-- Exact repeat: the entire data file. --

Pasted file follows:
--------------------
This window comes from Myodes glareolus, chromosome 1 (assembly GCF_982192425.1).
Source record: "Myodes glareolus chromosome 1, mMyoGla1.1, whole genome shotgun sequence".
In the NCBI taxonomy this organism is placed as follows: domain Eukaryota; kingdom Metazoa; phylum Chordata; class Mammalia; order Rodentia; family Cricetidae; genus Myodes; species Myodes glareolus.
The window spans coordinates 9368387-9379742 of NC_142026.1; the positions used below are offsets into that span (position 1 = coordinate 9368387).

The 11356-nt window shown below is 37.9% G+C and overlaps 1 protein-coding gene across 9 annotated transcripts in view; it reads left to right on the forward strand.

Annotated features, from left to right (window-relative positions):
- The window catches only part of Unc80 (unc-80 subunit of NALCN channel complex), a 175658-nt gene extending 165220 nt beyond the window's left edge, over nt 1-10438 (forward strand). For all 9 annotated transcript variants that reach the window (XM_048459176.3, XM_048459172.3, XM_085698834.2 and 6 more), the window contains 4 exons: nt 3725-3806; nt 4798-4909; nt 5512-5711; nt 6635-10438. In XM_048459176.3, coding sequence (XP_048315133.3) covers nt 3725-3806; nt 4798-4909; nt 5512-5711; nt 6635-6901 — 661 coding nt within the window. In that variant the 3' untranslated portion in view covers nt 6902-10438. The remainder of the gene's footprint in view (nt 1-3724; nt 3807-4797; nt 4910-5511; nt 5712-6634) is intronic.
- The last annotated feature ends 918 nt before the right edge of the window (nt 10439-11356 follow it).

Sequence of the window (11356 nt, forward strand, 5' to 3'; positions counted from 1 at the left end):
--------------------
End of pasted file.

This window comes from Myodes glareolus, chromosome 1 (assembly GCF_982192425.1).
Source record: "Myodes glareolus chromosome 1, mMyoGla1.1, whole genome shotgun sequence".
In the NCBI taxonomy this organism is placed as follows: domain Eukaryota; kingdom Metazoa; phylum Chordata; class Mammalia; order Rodentia; family Cricetidae; genus Myodes; species Myodes glareolus.
The window spans coordinates 9368387-9379742 of NC_142026.1; the positions used below are offsets into that span (position 1 = coordinate 9368387).

The 11356-nt window shown below is 37.9% G+C and overlaps 1 protein-coding gene across 9 annotated transcripts in view; it reads left to right on the forward strand.

Annotated features, from left to right (window-relative positions):
- The window catches only part of Unc80 (unc-80 subunit of NALCN channel complex), a 175658-nt gene extending 165220 nt beyond the window's left edge, over nt 1-10438 (forward strand). For all 9 annotated transcript variants that reach the window (XM_048459176.3, XM_048459172.3, XM_085698834.2 and 6 more), the window contains 4 exons: nt 3725-3806; nt 4798-4909; nt 5512-5711; nt 6635-10438. In XM_048459176.3, coding sequence (XP_048315133.3) covers nt 3725-3806; nt 4798-4909; nt 5512-5711; nt 6635-6901 — 661 coding nt within the window. In that variant the 3' untranslated portion in view covers nt 6902-10438. The remainder of the gene's footprint in view (nt 1-3724; nt 3807-4797; nt 4910-5511; nt 5712-6634) is intronic.
- The last annotated feature ends 918 nt before the right edge of the window (nt 10439-11356 follow it).

Sequence of the window (11356 nt, forward strand, 5' to 3'; positions counted from 1 at the left end):